The Yes Woman | My first guitar lesson: what the hell am I doing here?
The lesson makes me disdainful of early Radiohead, even though my fingers won’t do what my brain tells them to
‘It turns out that I’m really very bad.’ Photograph: Thinkstock
Learning to play a musical instrument is a rite of passage. In childhood and adolescence, we try and then reject lots of different hobbies and activities. If it goes well, we find something we like and are relatively good at, and we grow up to make either a living or a devoted hobby out of it.
As adults, however, we don’t respond well to being terrible at things, or starting from the beginning. We rarely take up something totally new and unrelated to our current skill set.
I’ve never met a person who claims to dislike music. If I did, I’d be suspicious. I don’t know much about the mechanics of music but I know it evokes an emotional response and a sense of connection to something primal. In my ignorance I am like a medieval peasant gawking at a stained-glass window: I like marvelling at the mysticism of music, and enjoying the magic that fills the space where knowledge would go if I possessed any. This week, I finally decided to squash the mysticism, and said yes to learning guitar.
At university, I lived with a guy named Daniel Crawford. While his housemates were studying, Daniel was working full time and incessantly practising guitar.
For quite a while, I wasn’t sure if he could actually play anything. He would spend every waking moment in our house working at it, making a series of weird, disjointed hand movements and assuming a knitted-brow expression of total focus while bizarre and confusing noises came out of the instrument. It was only years later that I realised that Daniel can – when he feels like it – produce extremely complex pieces of music.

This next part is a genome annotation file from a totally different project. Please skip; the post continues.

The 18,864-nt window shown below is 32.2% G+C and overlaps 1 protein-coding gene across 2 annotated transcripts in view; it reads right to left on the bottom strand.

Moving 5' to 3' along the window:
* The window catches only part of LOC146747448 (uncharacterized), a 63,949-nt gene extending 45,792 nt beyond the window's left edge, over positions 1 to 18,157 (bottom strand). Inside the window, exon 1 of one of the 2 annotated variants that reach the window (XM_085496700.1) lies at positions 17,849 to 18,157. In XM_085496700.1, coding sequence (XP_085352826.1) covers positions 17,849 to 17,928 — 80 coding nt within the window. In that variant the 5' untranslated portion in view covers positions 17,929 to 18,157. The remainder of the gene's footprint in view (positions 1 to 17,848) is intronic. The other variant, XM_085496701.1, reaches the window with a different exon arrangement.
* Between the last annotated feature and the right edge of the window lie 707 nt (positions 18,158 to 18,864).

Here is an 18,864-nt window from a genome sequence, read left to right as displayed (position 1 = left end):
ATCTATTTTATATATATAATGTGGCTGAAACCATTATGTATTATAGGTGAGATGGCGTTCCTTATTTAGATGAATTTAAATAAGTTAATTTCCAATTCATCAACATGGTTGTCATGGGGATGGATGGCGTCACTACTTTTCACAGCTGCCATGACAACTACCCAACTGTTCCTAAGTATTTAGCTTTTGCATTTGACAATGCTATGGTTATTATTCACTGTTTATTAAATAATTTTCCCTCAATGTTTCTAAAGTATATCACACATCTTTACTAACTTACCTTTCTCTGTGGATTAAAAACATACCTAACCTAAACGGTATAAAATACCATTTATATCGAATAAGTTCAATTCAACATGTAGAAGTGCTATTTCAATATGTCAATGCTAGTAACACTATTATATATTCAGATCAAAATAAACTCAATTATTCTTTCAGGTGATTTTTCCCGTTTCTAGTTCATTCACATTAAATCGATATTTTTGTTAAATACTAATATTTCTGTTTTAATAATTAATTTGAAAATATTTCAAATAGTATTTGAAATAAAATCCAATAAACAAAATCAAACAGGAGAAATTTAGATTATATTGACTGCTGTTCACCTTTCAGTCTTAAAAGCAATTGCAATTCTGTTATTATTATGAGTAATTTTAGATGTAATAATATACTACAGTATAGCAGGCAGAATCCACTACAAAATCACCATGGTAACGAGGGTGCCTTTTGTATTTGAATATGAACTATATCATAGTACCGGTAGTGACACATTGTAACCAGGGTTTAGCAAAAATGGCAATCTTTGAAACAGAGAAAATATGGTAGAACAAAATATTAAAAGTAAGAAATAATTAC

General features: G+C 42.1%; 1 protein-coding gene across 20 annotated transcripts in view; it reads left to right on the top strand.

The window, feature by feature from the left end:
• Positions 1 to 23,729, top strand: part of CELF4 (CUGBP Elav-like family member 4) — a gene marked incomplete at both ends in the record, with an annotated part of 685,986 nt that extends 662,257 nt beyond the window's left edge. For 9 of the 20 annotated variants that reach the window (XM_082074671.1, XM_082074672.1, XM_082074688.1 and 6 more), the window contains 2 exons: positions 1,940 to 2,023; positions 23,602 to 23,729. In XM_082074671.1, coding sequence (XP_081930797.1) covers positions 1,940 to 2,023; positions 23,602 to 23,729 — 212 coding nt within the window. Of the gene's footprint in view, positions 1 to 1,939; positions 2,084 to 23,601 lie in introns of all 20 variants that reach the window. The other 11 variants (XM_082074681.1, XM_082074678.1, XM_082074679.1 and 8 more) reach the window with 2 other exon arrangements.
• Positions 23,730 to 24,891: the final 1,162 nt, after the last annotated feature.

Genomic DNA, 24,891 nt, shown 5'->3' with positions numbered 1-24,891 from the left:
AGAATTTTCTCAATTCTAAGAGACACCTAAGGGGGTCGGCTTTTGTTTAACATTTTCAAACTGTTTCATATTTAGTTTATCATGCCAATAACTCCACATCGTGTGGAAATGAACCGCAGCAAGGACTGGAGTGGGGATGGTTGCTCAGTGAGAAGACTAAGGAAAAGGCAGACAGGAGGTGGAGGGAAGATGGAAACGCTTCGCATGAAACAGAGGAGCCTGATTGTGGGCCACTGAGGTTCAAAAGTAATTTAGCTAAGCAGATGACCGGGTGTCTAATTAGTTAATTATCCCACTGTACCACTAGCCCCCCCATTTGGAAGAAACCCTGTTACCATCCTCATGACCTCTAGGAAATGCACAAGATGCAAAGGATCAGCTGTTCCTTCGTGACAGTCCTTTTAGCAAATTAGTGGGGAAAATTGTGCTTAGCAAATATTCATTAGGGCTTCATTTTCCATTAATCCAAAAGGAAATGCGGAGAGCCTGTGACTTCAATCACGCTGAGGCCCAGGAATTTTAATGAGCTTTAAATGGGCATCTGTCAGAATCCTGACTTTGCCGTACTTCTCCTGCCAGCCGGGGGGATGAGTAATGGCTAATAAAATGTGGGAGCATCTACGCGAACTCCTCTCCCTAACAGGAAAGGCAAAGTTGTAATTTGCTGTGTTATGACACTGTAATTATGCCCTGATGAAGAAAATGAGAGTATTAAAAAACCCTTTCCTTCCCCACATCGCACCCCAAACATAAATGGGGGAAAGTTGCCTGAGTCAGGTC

I asked him to teach me to play guitar in the hope that some of his skill would rub off on me.
And so I find myself walking into the Dublin School of Music in Terenure, where Daniel is a teacher. I arrive with the softened fingers of a habitual reader, and without a guitar. Immediately, I can see that I don’t fit into the standard student demographic. There are school uniforms everywhere. Some of the children are embarrassingly small, lugging disproportionately large instruments around on their tiny backs. I’m not deceived by their youth and stature, though. Occasionally, the door to a classroom will open, and I’ll hear the sounds these children are capable of creating. Something inside me shrinks.
I am lent a guitar for my lesson and we head upstairs to a little room. Although I like the laid-back pace of the lesson, I enjoy seeing a new side of a good friend more. Daniel, it turns out, is the same polite, kind person when he teaches as he is at any other time. He shows me the basics. The guitar is heavy and the clanking, plinking sounds that come out of it don’t mimic the ones he is creating in the chair across from me. But he’s nice about it and allays the embarrassment I feel at my own inadequacy.
We all have secret daydreams, I think, of astonishing a roomful of people with our musical skill. In my daydreams, I have always been a gifted musician. In reality, it turns out that I’m really very bad, and a few lessons in, guitar is proving a challenge.
My medieval peasant awe is lifting as I learn that much of the music I’ve enjoyed for years is technically simple.
My grasp of the basics of playing isn’t improving at the same rate, however. So although I know how easy a lot of popular music is, I can’t feel smug in the knowledge that I can play it. I understand what needs to be done, but my fingers won’t always do what my brain tells them to. It must be like learning to walk for the first time: uncharted territory, strengthening previously unused muscles, forging new pathways in the brain.
The level of challenge in learning this new skill is frustrating, but there’s a wonder in being able to produce something that sounds even vaguely like music from a piece of wood and some strings. My fingers hurt, and I understand how unimpressive the oeuvre of early Radiohead is, but I have a new respect for musicians. dublinschoolofmusic.com
- The Yes Woman says yes to . . . music, and no to . . . blisters